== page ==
30. I love the light rail in Portland so much- it pretty much stops directly in tbe terminal! The money you spent for the anniversary celebration is impressive! Such a great idea to hire a photographer so that everyone can put down their cameras/phones and just enjoy!

  31. I would love to hear more about your common expenses with your siblings for your parents’ 50th! Were there difficulties in managing the common money?

    We have organized a vacation with a group of friends for several years running, and we generally split expenses by number of people in the categories of lodging, food, and alcohol, but I do find that people tend to spend much more freely when expenses are shared…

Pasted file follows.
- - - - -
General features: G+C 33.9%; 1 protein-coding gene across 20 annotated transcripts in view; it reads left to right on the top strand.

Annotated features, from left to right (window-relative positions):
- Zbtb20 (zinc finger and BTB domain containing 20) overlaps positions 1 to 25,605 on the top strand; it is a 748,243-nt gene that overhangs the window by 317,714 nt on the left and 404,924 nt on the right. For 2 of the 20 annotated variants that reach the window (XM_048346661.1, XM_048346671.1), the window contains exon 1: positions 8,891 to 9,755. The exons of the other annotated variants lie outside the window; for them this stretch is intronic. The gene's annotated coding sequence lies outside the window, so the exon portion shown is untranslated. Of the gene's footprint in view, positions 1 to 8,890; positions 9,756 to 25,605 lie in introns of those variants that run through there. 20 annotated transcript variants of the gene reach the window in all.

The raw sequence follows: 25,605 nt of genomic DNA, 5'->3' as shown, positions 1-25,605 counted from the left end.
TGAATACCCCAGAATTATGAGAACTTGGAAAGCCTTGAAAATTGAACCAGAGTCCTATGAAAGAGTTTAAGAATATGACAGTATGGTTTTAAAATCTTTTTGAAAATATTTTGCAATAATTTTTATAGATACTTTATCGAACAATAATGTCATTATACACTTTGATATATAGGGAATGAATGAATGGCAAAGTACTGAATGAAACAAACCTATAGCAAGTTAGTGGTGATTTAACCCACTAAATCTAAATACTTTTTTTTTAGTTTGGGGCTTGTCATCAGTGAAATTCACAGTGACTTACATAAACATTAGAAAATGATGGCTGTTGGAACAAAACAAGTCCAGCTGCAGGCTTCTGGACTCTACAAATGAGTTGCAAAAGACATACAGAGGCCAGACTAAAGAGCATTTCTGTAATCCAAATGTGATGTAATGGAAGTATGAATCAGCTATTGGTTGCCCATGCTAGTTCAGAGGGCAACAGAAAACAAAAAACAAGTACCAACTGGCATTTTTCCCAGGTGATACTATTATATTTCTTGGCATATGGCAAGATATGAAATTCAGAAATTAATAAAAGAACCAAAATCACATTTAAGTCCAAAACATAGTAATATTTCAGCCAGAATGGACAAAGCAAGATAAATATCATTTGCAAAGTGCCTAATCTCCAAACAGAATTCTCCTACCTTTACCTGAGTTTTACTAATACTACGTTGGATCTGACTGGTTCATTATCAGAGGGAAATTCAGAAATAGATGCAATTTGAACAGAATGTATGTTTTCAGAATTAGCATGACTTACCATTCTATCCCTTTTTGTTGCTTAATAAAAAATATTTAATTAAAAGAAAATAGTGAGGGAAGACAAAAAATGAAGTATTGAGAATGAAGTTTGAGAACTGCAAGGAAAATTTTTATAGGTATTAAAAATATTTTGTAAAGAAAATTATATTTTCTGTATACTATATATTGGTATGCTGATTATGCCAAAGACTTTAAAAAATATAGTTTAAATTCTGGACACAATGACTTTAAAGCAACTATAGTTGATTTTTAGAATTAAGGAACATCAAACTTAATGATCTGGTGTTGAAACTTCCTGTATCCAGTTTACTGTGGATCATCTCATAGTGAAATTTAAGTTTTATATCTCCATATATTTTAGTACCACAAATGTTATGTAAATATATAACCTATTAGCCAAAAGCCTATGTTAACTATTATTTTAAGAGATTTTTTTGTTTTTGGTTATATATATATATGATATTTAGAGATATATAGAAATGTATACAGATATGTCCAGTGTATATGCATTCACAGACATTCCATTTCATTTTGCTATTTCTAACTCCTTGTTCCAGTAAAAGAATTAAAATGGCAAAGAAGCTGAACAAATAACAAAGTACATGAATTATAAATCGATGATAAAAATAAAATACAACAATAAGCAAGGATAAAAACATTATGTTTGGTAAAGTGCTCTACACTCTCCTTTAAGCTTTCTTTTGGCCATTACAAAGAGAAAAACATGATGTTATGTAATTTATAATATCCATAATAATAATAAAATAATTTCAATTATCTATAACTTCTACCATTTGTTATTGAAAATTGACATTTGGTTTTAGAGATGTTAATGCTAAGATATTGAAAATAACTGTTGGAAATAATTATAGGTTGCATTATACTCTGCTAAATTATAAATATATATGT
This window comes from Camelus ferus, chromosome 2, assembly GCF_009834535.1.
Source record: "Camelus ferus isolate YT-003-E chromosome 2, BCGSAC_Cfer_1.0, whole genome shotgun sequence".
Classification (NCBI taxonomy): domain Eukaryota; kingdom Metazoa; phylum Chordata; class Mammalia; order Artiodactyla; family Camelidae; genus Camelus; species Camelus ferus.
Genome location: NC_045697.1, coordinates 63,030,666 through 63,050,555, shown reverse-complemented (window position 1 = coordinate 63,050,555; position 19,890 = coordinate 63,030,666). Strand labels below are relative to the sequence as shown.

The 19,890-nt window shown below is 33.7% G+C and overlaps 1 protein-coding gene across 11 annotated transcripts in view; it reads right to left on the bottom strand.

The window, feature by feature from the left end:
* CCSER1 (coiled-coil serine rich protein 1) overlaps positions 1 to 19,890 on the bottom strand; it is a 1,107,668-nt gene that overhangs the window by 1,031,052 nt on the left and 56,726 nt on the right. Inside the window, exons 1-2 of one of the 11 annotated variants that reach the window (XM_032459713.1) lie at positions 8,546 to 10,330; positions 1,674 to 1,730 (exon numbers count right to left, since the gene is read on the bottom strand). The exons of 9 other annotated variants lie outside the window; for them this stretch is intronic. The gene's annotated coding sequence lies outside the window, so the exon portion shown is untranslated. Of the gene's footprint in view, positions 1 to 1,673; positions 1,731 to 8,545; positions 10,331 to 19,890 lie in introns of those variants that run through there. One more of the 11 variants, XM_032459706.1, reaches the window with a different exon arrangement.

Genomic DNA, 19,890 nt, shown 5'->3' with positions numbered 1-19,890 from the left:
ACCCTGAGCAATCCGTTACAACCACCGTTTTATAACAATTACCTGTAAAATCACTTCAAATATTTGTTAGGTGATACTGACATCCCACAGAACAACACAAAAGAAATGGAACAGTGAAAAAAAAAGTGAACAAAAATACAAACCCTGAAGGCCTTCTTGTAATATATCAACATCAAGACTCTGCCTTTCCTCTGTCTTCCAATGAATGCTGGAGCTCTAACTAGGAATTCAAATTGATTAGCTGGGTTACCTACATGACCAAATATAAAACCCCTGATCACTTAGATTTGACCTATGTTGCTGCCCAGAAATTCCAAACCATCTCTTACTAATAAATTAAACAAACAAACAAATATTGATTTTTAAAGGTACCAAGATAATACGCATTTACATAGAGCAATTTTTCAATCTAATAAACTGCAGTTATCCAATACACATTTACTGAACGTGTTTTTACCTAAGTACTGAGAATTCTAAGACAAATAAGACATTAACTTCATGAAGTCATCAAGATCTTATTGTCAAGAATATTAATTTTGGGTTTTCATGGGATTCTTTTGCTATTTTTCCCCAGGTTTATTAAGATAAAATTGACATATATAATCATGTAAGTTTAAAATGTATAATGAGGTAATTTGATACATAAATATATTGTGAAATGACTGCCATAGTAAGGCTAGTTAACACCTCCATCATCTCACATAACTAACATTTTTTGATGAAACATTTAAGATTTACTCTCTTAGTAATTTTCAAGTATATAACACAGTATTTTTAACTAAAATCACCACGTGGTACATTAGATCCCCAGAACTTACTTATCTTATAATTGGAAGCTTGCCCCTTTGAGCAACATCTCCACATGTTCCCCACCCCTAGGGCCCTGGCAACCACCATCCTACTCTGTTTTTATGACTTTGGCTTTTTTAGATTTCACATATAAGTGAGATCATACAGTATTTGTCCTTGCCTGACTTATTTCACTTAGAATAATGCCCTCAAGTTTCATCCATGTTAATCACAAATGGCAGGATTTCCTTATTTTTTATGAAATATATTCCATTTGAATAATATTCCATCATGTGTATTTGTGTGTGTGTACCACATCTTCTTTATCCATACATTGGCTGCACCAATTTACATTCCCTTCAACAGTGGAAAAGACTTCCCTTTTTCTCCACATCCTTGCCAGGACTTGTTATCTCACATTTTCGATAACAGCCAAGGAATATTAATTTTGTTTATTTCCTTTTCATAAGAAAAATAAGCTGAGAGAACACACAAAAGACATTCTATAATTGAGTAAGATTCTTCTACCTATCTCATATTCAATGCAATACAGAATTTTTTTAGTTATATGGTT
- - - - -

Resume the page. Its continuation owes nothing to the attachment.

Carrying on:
And, will those additonal expenses show up next month? Or give us the secret of how the week of expenses was a total of $82!?!?

    1. Nope, no arguments–we discussed what we’d be buying ahead of time, then tallied it up and divided by three. Easy as that! We’re all pretty frugal, so it wasn’t an issue. And that’s the total amount! We stayed at my parents’ house, so no lodging expenses, and the photographer is a friend of my sister’s, so she gave us a great rate. Same goes for the engraved glasses–made by a friend of the family. The cake was from a bakery and not too pricey and then my parents insisted on paying for a bunch of the food. So that’s it!

  32. What a great event for your family!
    We have lovingly joked with friends about how our parents insist on paying for all of us in restaurants, however old or financially comfortable we “kids” are.